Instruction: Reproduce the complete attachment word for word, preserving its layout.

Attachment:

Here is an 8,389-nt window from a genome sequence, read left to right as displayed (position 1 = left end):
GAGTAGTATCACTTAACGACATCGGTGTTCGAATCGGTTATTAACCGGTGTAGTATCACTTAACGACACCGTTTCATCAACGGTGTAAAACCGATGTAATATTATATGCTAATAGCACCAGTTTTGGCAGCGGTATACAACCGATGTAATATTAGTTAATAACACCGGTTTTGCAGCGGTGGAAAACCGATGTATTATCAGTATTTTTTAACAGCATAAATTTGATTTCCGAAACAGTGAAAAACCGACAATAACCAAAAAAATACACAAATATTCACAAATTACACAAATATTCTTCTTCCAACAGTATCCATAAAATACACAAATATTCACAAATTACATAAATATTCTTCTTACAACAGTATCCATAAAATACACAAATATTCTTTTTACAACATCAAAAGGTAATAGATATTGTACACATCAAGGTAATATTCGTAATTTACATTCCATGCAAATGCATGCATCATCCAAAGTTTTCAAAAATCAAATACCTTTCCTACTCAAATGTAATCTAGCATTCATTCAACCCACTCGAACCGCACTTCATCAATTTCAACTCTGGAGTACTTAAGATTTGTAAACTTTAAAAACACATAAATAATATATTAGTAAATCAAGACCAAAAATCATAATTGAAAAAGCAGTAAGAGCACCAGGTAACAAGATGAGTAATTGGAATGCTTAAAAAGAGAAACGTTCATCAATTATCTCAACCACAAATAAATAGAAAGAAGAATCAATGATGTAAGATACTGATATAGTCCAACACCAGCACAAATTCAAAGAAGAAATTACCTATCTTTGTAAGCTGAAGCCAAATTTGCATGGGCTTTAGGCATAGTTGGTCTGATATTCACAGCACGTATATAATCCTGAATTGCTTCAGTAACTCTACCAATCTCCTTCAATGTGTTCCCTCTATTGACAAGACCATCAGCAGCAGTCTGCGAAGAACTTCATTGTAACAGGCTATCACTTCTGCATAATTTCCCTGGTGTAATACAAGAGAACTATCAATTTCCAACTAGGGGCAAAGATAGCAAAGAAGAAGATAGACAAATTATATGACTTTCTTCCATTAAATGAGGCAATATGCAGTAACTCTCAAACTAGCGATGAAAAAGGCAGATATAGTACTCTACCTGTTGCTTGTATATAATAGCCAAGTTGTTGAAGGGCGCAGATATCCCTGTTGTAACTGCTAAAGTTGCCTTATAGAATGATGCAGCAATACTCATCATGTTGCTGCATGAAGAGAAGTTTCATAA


Here is an 8,389-nt window from a genome sequence, read left to right as displayed (position 1 = left end):
GAGTAGTATCACTTAACGACATCGGTGTTCGAATCGGTTATTAACCGGTGTAGTATCACTTAACGACACCGTTTCATCAACGGTGTAAAACCGATGTAATATTATATGCTAATAGCACCAGTTTTGGCAGCGGTATACAACCGATGTAATATTAGTTAATAACACCGGTTTTGCAGCGGTGGAAAACCGATGTATTATCAGTATTTTTTAACAGCATAAATTTGATTTCCGAAACAGTGAAAAACCGACAATAACCAAAAAAATACACAAATATTCACAAATTACACAAATATTCTTCTTCCAACAGTATCCATAAAATACACAAATATTCACAAATTACATAAATATTCTTCTTACAACAGTATCCATAAAATACACAAATATTCTTTTTACAACATCAAAAGGTAATAGATATTGTACACATCAAGGTAATATTCGTAATTTACATTCCATGCAAATGCATGCATCATCCAAAGTTTTCAAAAATCAAATACCTTTCCTACTCAAATGTAATCTAGCATTCATTCAACCCACTCGAACCGCACTTCATCAATTTCAACTCTGGAGTACTTAAGATTTGTAAACTTTAAAAACACATAAATAATATATTAGTAAATCAAGACCAAAAATCATAATTGAAAAAGCAGTAAGAGCACCAGGTAACAAGATGAGTAATTGGAATGCTTAAAAAGAGAAACGTTCATCAATTATCTCAACCACAAATAAATAGAAAGAAGAATCAATGATGTAAGATACTGATATAGTCCAACACCAGCACAAATTCAAAGAAGAAATTACCTATCTTTGTAAGCTGAAGCCAAATTTGCATGGGCTTTAGGCATAGTTGGTCTGATATTCACAGCACGTATATAATCCTGAATTGCTTCAGTAACTCTACCAATCTCCTTCAATGTGTTCCCTCTATTGACAAGACCATCAGCAGCAGTCTGCGAAGAACTTCATTGTAACAGGCTATCACTTCTGCATAATTTCCCTGGTGTAATACAAGAGAACTATCAATTTCCAACTAGGGGCAAAGATAGCAAAGAAGAAGATAGACAAATTATATGACTTTCTTCCATTAAATGAGGCAATATGCAGTAACTCTCAAACTAGCGATGAAAAAGGCAGATATAGTACTCTACCTGTTGCTTGTATATAATAGCCAAGTTGTTGAAGGGCGCAGATATCCCTGTTGTAACTGCTAAAGTTGCCTTATAGAATGATGCAGCAATACTCATCATGTTGCTGCATGAAGAGAAGTTTCATAA